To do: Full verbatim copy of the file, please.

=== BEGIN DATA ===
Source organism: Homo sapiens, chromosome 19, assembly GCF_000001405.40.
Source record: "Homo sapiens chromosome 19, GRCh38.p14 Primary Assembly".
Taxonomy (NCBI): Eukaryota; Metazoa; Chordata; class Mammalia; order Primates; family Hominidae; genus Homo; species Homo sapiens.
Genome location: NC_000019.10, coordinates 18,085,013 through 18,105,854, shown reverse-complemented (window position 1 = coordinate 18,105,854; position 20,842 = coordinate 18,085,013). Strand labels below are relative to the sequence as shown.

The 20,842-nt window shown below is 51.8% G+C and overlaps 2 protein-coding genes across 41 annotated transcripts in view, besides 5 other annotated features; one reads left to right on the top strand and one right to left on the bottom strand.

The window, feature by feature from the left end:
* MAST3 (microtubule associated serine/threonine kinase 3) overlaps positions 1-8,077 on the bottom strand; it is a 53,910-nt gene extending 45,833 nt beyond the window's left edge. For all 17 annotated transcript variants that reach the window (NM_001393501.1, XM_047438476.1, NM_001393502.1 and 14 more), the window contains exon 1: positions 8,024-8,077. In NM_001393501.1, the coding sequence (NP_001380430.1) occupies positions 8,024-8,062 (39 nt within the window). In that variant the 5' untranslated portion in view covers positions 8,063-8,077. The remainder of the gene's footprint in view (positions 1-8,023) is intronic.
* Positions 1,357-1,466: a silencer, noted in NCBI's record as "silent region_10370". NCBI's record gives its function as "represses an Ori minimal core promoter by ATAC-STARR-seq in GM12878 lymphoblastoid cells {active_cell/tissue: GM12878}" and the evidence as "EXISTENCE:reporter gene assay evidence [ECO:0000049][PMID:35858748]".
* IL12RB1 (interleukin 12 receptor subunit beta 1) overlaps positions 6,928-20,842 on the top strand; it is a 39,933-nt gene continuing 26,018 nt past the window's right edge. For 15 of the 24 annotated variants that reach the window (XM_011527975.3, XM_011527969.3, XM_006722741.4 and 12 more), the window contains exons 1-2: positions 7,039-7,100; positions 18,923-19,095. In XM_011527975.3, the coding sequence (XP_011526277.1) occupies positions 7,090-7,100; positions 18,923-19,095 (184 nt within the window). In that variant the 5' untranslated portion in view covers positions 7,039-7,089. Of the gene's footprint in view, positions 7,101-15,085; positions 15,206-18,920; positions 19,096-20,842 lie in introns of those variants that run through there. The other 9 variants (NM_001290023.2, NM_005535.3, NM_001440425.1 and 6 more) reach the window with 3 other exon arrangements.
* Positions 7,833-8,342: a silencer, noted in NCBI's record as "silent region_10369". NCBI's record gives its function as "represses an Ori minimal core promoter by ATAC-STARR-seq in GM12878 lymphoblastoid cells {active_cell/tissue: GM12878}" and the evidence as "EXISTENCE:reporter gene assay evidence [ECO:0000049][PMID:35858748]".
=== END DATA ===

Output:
Source organism: Homo sapiens, chromosome 19, assembly GCF_000001405.40.
Source record: "Homo sapiens chromosome 19, GRCh38.p14 Primary Assembly".
Taxonomy (NCBI): Eukaryota; Metazoa; Chordata; class Mammalia; order Primates; family Hominidae; genus Homo; species Homo sapiens.
Genome location: NC_000019.10, coordinates 18,085,013 through 18,105,854, shown reverse-complemented (window position 1 = coordinate 18,105,854; position 20,842 = coordinate 18,085,013). Strand labels below are relative to the sequence as shown.

The 20,842-nt window shown below is 51.8% G+C and overlaps 2 protein-coding genes across 41 annotated transcripts in view, besides 5 other annotated features; one reads left to right on the top strand and one right to left on the bottom strand.

The window, feature by feature from the left end:
* MAST3 (microtubule associated serine/threonine kinase 3) overlaps positions 1-8,077 on the bottom strand; it is a 53,910-nt gene extending 45,833 nt beyond the window's left edge. For all 17 annotated transcript variants that reach the window (NM_001393501.1, XM_047438476.1, NM_001393502.1 and 14 more), the window contains exon 1: positions 8,024-8,077. In NM_001393501.1, the coding sequence (NP_001380430.1) occupies positions 8,024-8,062 (39 nt within the window). In that variant the 5' untranslated portion in view covers positions 8,063-8,077. The remainder of the gene's footprint in view (positions 1-8,023) is intronic.
* Positions 1,357-1,466: a silencer, noted in NCBI's record as "silent region_10370". NCBI's record gives its function as "represses an Ori minimal core promoter by ATAC-STARR-seq in GM12878 lymphoblastoid cells {active_cell/tissue: GM12878}" and the evidence as "EXISTENCE:reporter gene assay evidence [ECO:0000049][PMID:35858748]".
* IL12RB1 (interleukin 12 receptor subunit beta 1) overlaps positions 6,928-20,842 on the top strand; it is a 39,933-nt gene continuing 26,018 nt past the window's right edge. For 15 of the 24 annotated variants that reach the window (XM_011527975.3, XM_011527969.3, XM_006722741.4 and 12 more), the window contains exons 1-2: positions 7,039-7,100; positions 18,923-19,095. In XM_011527975.3, the coding sequence (XP_011526277.1) occupies positions 7,090-7,100; positions 18,923-19,095 (184 nt within the window). In that variant the 5' untranslated portion in view covers positions 7,039-7,089. Of the gene's footprint in view, positions 7,101-15,085; positions 15,206-18,920; positions 19,096-20,842 lie in introns of those variants that run through there. The other 9 variants (NM_001290023.2, NM_005535.3, NM_001440425.1 and 6 more) reach the window with 3 other exon arrangements.
* Positions 7,833-8,342: a silencer, noted in NCBI's record as "silent region_10369". NCBI's record gives its function as "represses an Ori minimal core promoter by ATAC-STARR-seq in GM12878 lymphoblastoid cells {active_cell/tissue: GM12878}" and the evidence as "EXISTENCE:reporter gene assay evidence [ECO:0000049][PMID:35858748]".